I was 12 years old when the war started, on the 3rd of September, 1939, and lived with my parents and sister in Runwell, Essex.
Our side of the church was considered a safe area, so we were not issued with an ‘Anderson’ air raid shelter. These were reinforced corrugated iron shelters, set about 4ft into the ground. The top was covered with more soil for added protection, and some people grew plants on top for camouflage. Deck Chairs were used to sit on, but the shelters were very cold, and a lot got water in when it rained.
Most towns had public shelters, and a lot of people would take food and blankets, and spend every night in them.
At the outbreak of war, all government offices, banks and important buildings had piles of sandbags outside for protection, and blast walls were built in front of doors.
People living in London used to go down to the underground tube stations each night, and there were hundreds of bunk beds all along the platforms, although the trains ran as usual. Every night was a ‘Party Night’, with sing-songs, and many well-known stars would entertain them. There was one tragedy when a bomb fell at the entrance to one of the stations; it went straight down the escalator and killed many people. Fortunately, this didn’t often happen.
War was declared on a Sunday, and as soon as it got dark the first air-raid siren sounded. A neighbour had told my sister and me so many dreadful tales about how Hitler was going to use poisonous gas on us, that we put on our gas masks and would not take them off again until after the ‘All Clear’. The warning proved to be a false alarm.
As we had no air raid shelter, our beds were raised up on bricks, with another mattress on the floor. When the air raids got bad, we went under our beds, hoping the upper mattress would protect us from any debris.
When the war first started, we did not return to school for the autumn term because there were no shelters, so we did not go back until around Christmas. There were still no shelters, so we had to go to various parts of the school when the sirens went, as far away from windows as possible. The windows were all covered in a very fine sticky net to stop glass flying around if a bomb came too close. My class had to go the girls’ cloakroom when the siren went.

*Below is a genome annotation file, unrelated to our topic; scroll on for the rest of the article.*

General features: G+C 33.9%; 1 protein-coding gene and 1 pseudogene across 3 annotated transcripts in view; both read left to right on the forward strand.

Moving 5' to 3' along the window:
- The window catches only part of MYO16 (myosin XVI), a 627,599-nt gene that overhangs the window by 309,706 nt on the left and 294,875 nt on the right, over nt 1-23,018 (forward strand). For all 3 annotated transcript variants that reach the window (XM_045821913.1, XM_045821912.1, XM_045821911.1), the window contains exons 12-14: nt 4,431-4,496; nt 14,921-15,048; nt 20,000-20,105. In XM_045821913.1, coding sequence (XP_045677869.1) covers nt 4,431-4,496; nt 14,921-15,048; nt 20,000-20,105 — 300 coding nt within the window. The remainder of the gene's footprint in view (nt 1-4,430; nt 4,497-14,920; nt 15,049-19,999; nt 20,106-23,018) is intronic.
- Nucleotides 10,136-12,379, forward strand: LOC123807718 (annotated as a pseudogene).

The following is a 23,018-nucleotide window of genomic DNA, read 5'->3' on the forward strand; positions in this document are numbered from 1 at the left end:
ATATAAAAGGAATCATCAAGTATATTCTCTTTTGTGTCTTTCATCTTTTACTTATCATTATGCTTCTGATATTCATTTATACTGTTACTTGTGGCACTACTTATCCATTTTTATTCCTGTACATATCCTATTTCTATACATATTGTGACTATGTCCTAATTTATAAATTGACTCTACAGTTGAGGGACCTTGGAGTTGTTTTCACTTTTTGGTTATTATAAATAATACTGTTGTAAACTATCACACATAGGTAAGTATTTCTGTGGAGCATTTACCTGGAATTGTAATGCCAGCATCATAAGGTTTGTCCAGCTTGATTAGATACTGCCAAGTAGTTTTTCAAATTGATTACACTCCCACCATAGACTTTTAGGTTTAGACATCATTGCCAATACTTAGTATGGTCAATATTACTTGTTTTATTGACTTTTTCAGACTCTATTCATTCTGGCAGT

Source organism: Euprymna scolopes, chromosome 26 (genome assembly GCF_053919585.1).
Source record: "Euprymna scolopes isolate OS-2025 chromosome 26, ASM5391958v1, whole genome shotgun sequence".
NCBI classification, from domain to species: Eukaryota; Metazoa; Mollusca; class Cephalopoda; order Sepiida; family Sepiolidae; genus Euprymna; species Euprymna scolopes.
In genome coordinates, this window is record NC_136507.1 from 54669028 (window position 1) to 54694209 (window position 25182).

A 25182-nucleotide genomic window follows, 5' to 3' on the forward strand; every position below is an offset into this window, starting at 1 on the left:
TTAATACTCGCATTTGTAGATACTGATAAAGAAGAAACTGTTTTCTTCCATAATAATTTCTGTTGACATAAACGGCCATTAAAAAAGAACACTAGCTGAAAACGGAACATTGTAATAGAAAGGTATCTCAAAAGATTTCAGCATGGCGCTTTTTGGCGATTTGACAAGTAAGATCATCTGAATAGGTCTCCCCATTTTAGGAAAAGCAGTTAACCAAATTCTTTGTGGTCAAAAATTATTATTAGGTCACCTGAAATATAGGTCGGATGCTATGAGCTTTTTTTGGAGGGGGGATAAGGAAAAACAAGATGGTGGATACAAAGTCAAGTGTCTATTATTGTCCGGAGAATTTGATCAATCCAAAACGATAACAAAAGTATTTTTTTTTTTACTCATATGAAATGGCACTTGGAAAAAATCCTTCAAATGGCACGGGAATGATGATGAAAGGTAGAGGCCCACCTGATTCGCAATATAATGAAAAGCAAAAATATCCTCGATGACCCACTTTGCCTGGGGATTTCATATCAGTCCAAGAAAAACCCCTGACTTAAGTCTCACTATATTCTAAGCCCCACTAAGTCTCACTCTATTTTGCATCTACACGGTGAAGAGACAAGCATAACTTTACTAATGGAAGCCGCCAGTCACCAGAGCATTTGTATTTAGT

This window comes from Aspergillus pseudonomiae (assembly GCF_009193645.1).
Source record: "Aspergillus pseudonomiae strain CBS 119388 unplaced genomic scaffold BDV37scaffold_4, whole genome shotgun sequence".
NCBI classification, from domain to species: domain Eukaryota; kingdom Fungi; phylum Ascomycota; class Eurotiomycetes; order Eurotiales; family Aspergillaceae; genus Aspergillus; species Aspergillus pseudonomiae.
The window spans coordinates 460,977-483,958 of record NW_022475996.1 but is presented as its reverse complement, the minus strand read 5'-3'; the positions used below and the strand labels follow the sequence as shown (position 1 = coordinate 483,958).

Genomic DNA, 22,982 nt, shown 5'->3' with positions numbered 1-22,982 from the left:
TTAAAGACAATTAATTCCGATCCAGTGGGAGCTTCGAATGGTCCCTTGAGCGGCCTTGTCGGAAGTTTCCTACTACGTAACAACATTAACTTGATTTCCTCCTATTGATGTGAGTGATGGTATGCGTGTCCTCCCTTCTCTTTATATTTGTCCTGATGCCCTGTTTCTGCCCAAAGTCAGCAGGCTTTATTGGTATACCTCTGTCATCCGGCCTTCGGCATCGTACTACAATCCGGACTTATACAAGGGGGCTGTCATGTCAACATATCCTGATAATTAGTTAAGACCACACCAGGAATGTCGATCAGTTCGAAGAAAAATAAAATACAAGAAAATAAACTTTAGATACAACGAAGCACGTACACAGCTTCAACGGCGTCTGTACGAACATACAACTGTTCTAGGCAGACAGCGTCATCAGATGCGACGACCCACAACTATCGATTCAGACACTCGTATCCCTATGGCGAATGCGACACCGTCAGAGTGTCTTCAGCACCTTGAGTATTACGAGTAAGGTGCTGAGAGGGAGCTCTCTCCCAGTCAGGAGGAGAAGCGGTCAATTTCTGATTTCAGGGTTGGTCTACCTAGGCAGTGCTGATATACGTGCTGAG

When we first returned to school, the local children went on Mondays, Wednesdays and Fridays. The children who came by the school buses came on Tuesdays and Fridays. The next week we changed days.
We all had to stay for dinner as we only had half an hour. The dinners cost 4d a day, or1/6d if we paid for the week.
School finished at 2pm. so we could all get home before the ‘blackout’, and before the raids started. We could always tell when we going to get a raid, as the radio went silent, and of course there were no televisions then.
We did finally get shelters at school. They were built out on the playing fields – five for the girls and five for the boys. They had no lights in them, so we spent hours sitting in the dark, singing songs.
All the male teachers were called up for service; one lady teacher, called Miss Freitog, was interned because of her German connections. (Many doctors and staff at Runwell Hospital were also interned for the same reason).
A lot of children were evacuated from the town to the country for safety. Some went overseas to Canada, America, New Zealand and Australia, but one of the ships carrying children was torpedoed and many lives were lost, so no more children were sent overseas.
Children from the Southend area, and inland as far as Rawreth, were mostly evacuated. Many houses stood empty, especially around the airport. Police were on duty at all railway stations, and turned back people who wanted to go into Southend area, unless they worked there, or had a good excuse for going there.
Barrage balloons were attached by long wires to boats off Southend, and when a raid was expected they went up very high, so that shipping could not be bombed. If the planes came in low, they would have got caught up in the balloon wires. London and many aerodromes also had barrage balloons.
There were huge coils of barbed wire all along the seafront, so we could not go on the beach throughout the war.
Tank traps were built on some roads. They were usually at the bottom of hills or around sharp bends. There were two or three rows of them staggered across half of the road, so as to let cars through, and others were nearby, ready to be dragged into place and bolted into position when necessary. They were made out of reinforced concrete and looked like huge sand pies.
Every house was issued with leaflets telling us how we could put a tank out of action. One method was to wedge big logs into the tracks. All of us kids thought we were going to wipe out the whole German tank force on our own!